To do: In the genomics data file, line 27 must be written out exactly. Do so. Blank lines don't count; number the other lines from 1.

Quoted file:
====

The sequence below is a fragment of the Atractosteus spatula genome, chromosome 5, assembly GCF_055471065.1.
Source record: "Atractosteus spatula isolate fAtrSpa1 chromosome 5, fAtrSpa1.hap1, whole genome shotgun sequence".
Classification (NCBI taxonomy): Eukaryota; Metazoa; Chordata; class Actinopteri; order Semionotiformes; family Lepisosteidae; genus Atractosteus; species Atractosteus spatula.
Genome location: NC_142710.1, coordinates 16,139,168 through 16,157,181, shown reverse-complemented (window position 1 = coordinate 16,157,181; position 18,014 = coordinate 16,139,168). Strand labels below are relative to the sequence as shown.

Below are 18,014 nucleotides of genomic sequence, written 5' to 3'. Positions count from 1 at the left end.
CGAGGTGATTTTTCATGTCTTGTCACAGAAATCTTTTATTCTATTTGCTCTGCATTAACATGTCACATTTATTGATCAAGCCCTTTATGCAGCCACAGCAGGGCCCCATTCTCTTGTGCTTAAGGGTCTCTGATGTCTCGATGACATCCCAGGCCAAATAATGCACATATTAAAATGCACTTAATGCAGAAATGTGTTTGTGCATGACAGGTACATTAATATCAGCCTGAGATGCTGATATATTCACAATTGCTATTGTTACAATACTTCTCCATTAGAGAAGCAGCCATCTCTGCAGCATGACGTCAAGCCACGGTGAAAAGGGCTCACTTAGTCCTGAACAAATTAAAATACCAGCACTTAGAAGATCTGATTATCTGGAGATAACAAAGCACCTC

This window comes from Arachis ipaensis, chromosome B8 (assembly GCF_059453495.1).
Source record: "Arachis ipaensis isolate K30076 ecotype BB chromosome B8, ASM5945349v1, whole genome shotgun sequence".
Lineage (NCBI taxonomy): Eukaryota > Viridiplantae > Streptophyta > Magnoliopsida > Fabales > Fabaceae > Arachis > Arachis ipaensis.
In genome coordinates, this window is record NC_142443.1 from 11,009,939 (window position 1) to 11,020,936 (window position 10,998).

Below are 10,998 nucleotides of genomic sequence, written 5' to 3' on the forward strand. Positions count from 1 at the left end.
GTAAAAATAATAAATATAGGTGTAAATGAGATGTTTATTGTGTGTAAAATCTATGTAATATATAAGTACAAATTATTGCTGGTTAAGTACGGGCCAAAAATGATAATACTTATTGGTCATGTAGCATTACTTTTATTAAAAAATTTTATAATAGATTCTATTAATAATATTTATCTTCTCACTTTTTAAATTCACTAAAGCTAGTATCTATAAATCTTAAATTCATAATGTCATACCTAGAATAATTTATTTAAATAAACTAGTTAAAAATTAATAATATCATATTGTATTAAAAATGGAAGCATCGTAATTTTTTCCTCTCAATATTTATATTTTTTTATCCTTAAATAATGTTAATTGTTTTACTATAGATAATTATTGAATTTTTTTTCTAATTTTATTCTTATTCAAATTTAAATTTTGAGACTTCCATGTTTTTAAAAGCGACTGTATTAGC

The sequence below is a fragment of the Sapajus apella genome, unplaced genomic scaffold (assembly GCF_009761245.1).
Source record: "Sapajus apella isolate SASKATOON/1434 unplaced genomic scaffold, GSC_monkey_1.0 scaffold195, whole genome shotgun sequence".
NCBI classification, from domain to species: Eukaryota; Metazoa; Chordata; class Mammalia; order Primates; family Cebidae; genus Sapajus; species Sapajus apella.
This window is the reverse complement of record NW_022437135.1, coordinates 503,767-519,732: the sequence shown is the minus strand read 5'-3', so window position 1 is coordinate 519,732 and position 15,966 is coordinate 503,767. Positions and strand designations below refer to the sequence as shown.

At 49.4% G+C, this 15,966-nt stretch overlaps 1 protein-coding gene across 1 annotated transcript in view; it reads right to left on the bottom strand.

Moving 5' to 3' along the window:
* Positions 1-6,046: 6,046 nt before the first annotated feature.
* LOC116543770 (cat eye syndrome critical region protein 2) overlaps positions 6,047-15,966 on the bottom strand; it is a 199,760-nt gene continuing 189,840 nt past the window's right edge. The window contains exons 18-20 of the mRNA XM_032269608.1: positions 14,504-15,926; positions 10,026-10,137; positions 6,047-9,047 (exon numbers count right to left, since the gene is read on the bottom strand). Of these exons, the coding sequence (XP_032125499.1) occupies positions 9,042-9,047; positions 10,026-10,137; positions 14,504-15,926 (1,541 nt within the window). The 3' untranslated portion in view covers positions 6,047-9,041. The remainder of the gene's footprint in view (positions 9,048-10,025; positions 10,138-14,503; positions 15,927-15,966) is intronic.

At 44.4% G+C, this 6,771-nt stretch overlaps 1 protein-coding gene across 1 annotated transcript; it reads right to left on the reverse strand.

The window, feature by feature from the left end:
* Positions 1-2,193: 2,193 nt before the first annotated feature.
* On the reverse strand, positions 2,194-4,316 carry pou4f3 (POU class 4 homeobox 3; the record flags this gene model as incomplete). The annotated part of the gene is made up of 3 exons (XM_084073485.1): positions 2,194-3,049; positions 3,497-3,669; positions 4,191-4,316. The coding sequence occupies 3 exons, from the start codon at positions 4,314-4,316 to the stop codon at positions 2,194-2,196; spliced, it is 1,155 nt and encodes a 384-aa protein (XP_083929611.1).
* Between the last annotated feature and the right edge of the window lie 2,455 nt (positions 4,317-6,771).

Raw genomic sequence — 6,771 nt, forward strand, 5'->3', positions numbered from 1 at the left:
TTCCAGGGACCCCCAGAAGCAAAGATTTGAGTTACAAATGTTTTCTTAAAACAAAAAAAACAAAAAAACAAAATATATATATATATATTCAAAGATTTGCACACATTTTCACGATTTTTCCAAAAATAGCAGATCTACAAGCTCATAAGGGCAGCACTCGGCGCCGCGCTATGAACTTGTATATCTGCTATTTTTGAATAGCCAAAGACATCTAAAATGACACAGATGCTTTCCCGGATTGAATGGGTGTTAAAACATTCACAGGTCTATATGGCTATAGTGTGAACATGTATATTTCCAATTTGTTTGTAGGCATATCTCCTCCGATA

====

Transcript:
TTCCAGGGACCCCCAGAAGCAAAGATTTGAGTTACAAATGTTTTCTTAAAACAAAAAAAACAAAAAAACAAAATATATATATATATATTCAAAGATTTGCACACATTTTCACGATTTTTCCAAAAATAGCAGATCTACAAGCTCATAAGGGCAGCACTCGGCGCCGCGCTATGAACTTGTATATCTGCTATTTTTGAATAGCCAAAGACATCTAAAATGACACAGATGCTTTCCCGGATTGAATGGGTGTTAAAACATTCACAGGTCTATATGGCTATAGTGTGAACATGTATATTTCCAATTTGTTTGTAGGCATATCTCCTCCGATA